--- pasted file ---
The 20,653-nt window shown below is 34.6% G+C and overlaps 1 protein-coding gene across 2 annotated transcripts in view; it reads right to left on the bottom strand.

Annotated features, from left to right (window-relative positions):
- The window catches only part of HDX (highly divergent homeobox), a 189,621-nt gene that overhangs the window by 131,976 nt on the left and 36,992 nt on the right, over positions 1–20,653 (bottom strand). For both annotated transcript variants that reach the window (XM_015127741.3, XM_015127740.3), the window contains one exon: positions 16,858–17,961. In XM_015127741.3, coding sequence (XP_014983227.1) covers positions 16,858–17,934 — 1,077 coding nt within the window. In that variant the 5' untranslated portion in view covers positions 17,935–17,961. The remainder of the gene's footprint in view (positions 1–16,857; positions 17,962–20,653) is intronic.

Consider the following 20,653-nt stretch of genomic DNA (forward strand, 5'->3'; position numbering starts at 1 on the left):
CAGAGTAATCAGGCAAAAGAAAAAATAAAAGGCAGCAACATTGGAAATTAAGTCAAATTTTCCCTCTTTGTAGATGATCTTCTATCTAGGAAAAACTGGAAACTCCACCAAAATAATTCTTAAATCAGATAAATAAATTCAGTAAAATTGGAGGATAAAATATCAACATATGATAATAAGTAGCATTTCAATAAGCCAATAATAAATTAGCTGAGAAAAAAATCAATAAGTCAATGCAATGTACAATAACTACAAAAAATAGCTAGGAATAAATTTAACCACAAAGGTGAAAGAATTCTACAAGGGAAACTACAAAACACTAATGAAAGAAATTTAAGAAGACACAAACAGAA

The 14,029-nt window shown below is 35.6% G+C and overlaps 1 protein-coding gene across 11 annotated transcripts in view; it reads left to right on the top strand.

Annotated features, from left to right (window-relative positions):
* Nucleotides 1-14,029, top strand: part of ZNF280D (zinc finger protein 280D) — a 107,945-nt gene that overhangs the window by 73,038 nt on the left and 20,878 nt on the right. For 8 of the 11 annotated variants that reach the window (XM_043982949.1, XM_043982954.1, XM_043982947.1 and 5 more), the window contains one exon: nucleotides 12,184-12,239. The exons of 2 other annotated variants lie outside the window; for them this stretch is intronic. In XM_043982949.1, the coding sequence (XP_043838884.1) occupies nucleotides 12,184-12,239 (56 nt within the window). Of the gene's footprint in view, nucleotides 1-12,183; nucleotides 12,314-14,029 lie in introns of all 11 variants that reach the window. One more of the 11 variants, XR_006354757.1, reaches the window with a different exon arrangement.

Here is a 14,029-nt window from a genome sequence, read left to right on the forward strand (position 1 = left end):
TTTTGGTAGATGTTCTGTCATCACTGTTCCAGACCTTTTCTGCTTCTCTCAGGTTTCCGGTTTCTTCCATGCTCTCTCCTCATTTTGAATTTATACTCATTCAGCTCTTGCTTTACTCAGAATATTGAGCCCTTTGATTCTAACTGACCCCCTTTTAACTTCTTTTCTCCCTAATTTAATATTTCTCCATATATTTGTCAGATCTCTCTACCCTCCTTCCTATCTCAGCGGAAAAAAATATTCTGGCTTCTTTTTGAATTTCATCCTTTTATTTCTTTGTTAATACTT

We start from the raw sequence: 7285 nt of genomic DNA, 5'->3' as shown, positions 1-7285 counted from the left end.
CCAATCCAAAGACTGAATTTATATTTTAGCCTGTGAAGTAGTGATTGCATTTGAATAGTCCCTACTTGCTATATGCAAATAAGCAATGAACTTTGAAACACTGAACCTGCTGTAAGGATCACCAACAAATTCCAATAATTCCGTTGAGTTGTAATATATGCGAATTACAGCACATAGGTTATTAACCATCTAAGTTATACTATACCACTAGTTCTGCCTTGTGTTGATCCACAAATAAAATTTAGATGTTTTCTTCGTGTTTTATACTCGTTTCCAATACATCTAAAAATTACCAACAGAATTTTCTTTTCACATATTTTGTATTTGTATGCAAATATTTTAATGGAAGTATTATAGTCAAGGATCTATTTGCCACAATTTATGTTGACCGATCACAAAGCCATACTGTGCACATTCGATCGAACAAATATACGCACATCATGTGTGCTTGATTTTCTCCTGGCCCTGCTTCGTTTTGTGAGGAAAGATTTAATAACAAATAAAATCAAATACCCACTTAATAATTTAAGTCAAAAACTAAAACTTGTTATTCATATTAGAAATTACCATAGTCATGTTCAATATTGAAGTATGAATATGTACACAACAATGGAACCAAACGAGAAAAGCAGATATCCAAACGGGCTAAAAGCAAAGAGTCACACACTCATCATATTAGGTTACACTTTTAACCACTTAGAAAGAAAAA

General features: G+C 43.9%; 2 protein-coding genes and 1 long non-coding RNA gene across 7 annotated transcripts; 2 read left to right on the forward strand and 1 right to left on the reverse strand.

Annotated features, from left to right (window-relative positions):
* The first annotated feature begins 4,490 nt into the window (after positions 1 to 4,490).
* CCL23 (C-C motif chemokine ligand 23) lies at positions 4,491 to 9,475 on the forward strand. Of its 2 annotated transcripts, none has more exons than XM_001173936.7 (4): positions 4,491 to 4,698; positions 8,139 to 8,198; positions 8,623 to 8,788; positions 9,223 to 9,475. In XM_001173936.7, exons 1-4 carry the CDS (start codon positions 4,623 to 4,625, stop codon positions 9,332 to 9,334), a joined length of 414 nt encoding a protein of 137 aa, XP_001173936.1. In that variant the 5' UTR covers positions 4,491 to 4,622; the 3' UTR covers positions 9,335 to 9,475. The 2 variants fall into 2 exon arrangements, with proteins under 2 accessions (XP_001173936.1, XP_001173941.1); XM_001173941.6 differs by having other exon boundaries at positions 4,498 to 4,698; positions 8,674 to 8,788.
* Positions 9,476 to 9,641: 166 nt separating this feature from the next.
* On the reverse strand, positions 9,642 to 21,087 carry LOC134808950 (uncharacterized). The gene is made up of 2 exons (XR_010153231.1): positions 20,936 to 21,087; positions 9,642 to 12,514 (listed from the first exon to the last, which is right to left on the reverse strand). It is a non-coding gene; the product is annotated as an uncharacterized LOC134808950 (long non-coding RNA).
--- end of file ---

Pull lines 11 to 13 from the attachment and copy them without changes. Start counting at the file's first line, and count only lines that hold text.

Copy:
We start from the raw sequence: 7285 nt of genomic DNA, 5'->3' as shown, positions 1-7285 counted from the left end.
CCAATCCAAAGACTGAATTTATATTTTAGCCTGTGAAGTAGTGATTGCATTTGAATAGTCCCTACTTGCTATATGCAAATAAGCAATGAACTTTGAAACACTGAACCTGCTGTAAGGATCACCAACAAATTCCAATAATTCCGTTGAGTTGTAATATATGCGAATTACAGCACATAGGTTATTAACCATCTAAGTTATACTATACCACTAGTTCTGCCTTGTGTTGATCCACAAATAAAATTTAGATGTTTTCTTCGTGTTTTATACTCGTTTCCAATACATCTAAAAATTACCAACAGAATTTTCTTTTCACATATTTTGTATTTGTATGCAAATATTTTAATGGAAGTATTATAGTCAAGGATCTATTTGCCACAATTTATGTTGACCGATCACAAAGCCATACTGTGCACATTCGATCGAACAAATATACGCACATCATGTGTGCTTGATTTTCTCCTGGCCCTGCTTCGTTTTGTGAGGAAAGATTTAATAACAAATAAAATCAAATACCCACTTAATAATTTAAGTCAAAAACTAAAACTTGTTATTCATATTAGAAATTACCATAGTCATGTTCAATATTGAAGTATGAATATGTACACAACAATGGAACCAAACGAGAAAAGCAGATATCCAAACGGGCTAAAAGCAAAGAGTCACACACTCATCATATTAGGTTACACTTTTAACCACTTAGAAAGAAAAA

General features: G+C 43.9%; 2 protein-coding genes and 1 long non-coding RNA gene across 7 annotated transcripts; 2 read left to right on the forward strand and 1 right to left on the reverse strand.